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Sports Personality of the Year: Jessica Ennis-Hill is in the running to rule in Belfast

By Matt Majendie

Published 19/12/2015

On track: Jessica Ennis-Hill is among the front runners for the BBC Sports Personality of the Year Award in Belfast
On track: Jessica Ennis-Hill is among the front runners for the BBC Sports Personality of the Year Award in Belfast

Athletics has had its dark days in 2015 as it rumbles from one crisis to the next but the events of August 22 and 23 stand as an exception — something which could be highlighted in Belfast this weekend.

Over the course of 35 hours, Jessica Ennis-Hill hurdled, jumped, threw and ran her way to what had seemed the unlikeliest of world titles in the heptathlon.

The public is well versed in her capabilities thanks to her starring role at London 2012 but, having given birth to her son Reggie just over a year before the World Championships in Beijing, there were abundant numbers of doubters, Ennis-Hill among them.

Her achievement is one that puts her among the front runners — tennis superstar Andy Murray is the bookies favourite — for tomorrow night’s BBC Sports Personality of the Year Award at the SSE Arena in Belfast (BBC1, 6.50pm, to vote visit bbc.co.uk/spoty).

The awards will be hosted by Gary Lineker, Clare Balding and Gabby Logan in front of a 7,500-strong audience, the first time the event has been hosted by Northern Ireland.

The event gives a sport on its knees from tales of doping and corruption the chance of some positive headlines.

And the 29-year-old is well aware of the need to “round off the year in a much brighter light”.

But Ennis-Hill dismisses the suggestion people might not vote for her because of the sport in which she’s involved.

“Well, I hope not,” she says. “It isn’t great for our sport and there has been a lot of negativity, and you can understand why people might look at athletics and think that.

“But it’s really important to highlight what the clean athletes are doing and there are so many of them, and the majority of us are training really hard and doing it the right way. It is just a real shame that everyone is tarnished with that same brush.

“But the public is knowledgeable and, if you are a true athletics fan, you have a better understanding of what’s going on. I hope it wouldn’t affect how people view the British athletes because we’re doing things properly. It would be a shame if people did think that and it deterred them from voting.”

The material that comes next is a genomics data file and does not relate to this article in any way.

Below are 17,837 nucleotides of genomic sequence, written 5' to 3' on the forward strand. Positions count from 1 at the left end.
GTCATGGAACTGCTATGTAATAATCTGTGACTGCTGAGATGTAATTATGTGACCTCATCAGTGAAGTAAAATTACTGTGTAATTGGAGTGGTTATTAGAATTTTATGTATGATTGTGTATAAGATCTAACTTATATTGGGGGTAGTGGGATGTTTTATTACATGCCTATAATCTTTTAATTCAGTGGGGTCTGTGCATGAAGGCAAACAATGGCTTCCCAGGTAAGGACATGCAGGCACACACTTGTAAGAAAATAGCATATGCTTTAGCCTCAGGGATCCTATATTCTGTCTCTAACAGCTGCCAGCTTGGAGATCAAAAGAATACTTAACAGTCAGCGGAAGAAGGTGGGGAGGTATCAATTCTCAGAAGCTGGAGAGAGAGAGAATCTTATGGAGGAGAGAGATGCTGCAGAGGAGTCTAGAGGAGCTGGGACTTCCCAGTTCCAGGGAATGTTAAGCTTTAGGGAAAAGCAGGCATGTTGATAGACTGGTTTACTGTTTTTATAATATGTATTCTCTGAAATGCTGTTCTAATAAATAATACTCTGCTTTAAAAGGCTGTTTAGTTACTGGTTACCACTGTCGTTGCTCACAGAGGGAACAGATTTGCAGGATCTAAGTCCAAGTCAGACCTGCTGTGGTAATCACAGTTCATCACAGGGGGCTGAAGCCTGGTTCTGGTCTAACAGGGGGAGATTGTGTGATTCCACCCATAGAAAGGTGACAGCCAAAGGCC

The wider public are cynical, as is Ennis-Hill, who has been affected by doping. Russian heptathlete Tatyana Chernova is back after a doping ban and the case of whether she keeps her heptathlon world title from 2011 — when Ennis-Hill finished second — is painfully working its way through the Court of Arbitration for Sport.

Chernova’s cheating has made the Briton doubtful about some rivals but says blinkers are required to focus on her goal of next year’s Olympics in Rio.

“It’s hard because you don’t want to step on to the track and be looking round thinking, ‘Does she look dodgy, does she look suspicious?’ Because that detracts from the way you perform. But as a consequence of what’s come out, most athletes are going to be a bit more aware of it.”

Ennis-Hill has talked of how her body has changed since becoming a mum and the hardship of physically rebuilding herself to get back to the top. But parenthood seems to have added another facet: she appears more confident talking about the wider issues of the sport.

Ennis-Hill is forthright about the role of new IAAF President Seb Coe. “I hope Seb is in a really strong position to make change but it’s for us to wait and see,” she says.

For this weekend at least, Ennis-Hill is hoping for a respite for athletics.

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